The Golden Nuggets of Negative Feedback
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Positive or Negative Feedback?
We all love hearing people’s positive feedback telling us how great our blogs are. I love to hear that a principle from this blog helped someone achieve a higher level of success or that something I wrote motivated someone to try something at their site. I enjoy it when people tell me that the site looks great or that they subscribed to the content and are enjoying what they find.
I love hearing those things but the truth is this: critical, negative feedback is usually more helpful. When those people who dislike our sites are willing to tell you why they won’t be back, it is then that you can take that negative feedback to find out what elements you’ve been overlooking.
Most of the time we get discouraged or hurt when someone attacks us or our site. This is the wrong answer. We should happily accept criticisms. We should value people’s complaints like gold and seriously consider every bit of advice regardless how negative the feedback may seem.
Critical Feedback Allows You To Discover the Deficiencies You’ve Been Overlooking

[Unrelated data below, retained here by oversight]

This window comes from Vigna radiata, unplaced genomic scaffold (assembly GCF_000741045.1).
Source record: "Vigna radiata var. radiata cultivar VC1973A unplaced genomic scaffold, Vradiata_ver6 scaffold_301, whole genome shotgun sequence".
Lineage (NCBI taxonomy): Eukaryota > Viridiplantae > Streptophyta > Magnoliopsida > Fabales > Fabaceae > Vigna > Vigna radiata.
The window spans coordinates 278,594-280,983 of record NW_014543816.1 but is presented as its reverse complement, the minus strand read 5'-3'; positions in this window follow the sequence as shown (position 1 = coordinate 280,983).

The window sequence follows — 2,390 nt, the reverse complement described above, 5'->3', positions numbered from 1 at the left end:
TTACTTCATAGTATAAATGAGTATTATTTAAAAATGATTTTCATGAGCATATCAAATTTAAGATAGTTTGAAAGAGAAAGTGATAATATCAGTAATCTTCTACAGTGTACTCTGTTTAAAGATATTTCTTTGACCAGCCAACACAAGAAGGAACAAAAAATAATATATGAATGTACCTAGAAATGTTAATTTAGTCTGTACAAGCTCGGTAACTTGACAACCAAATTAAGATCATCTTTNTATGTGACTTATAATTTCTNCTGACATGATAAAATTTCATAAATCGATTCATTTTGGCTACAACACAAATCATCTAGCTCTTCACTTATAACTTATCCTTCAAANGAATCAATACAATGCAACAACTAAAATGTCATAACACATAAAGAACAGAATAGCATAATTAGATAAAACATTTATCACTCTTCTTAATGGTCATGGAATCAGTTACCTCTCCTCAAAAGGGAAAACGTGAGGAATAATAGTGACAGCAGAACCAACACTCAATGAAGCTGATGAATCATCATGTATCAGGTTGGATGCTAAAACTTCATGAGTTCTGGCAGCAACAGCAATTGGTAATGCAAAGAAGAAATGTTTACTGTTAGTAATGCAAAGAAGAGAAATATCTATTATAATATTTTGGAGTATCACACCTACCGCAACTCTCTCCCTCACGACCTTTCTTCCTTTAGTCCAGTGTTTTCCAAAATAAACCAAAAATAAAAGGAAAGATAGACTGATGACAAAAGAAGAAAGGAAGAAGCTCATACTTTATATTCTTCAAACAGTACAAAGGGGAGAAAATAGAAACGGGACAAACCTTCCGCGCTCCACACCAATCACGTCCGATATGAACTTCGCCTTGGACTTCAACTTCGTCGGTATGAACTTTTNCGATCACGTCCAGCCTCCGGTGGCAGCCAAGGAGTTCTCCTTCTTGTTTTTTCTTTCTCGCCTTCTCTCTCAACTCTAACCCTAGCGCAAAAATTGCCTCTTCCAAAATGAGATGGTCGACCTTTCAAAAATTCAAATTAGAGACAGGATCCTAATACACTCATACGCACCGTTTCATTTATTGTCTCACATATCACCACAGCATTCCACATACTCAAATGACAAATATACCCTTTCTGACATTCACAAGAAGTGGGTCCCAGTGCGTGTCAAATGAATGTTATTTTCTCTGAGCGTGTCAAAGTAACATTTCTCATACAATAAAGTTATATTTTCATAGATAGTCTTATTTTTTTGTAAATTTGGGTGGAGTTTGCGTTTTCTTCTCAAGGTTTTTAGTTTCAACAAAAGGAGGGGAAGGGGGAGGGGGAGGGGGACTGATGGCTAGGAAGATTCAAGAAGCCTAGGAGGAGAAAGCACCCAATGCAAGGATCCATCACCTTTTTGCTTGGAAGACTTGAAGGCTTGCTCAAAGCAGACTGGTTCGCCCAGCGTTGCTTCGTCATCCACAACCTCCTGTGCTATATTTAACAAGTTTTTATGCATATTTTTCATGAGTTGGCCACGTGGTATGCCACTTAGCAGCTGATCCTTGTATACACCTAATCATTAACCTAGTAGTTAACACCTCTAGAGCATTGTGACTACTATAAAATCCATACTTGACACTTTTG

Remember all the times that you’ve complained about the cell phone company, the cable company, the car dealer, or someone else? If they would just change some silly policy then their services would be great but you can’t just call up the president of their company and let them know to adjust something.
You blog is the same way. People get frustrated with it or they don’t like it and they often never take the time to let you know how they feel. So when someone does take that time you need to realize that it is your opportunity to hone your product and create something much better.
Negative Feedback Presents a Decision: Do you want the truth or do you want to feel good?
If you ask a friend to review your site and provide you with some feedback and they tell you that it is great…then they aren’t really helping you. If you ask me to look over your site and provide you with some feedback for improvement then you had better have some thick skin because I will make it my goal to point out what is wrong with it.
It’s not because I think I’m better than you or that my site is amazing. That’s not the point of negative feedback. It’s because I want you to understand what you can do to make your user’s experience more enjoyable. It’s because I want to help you become the success that you have the potential to be.
When I’ve invited my friends to review my site I’ve expected the same kind of brutal honesty. I want the comments that tell me what people like and dislike. I want to know what I can fix and I value people’s criticisms. You should too.
Reflecting Together on Negative Feedback:
How do you respond to critical feedback? Do you delete or ignore negative comments or do you accept and consider them? Are you actively seeking for negative feedback from your peers?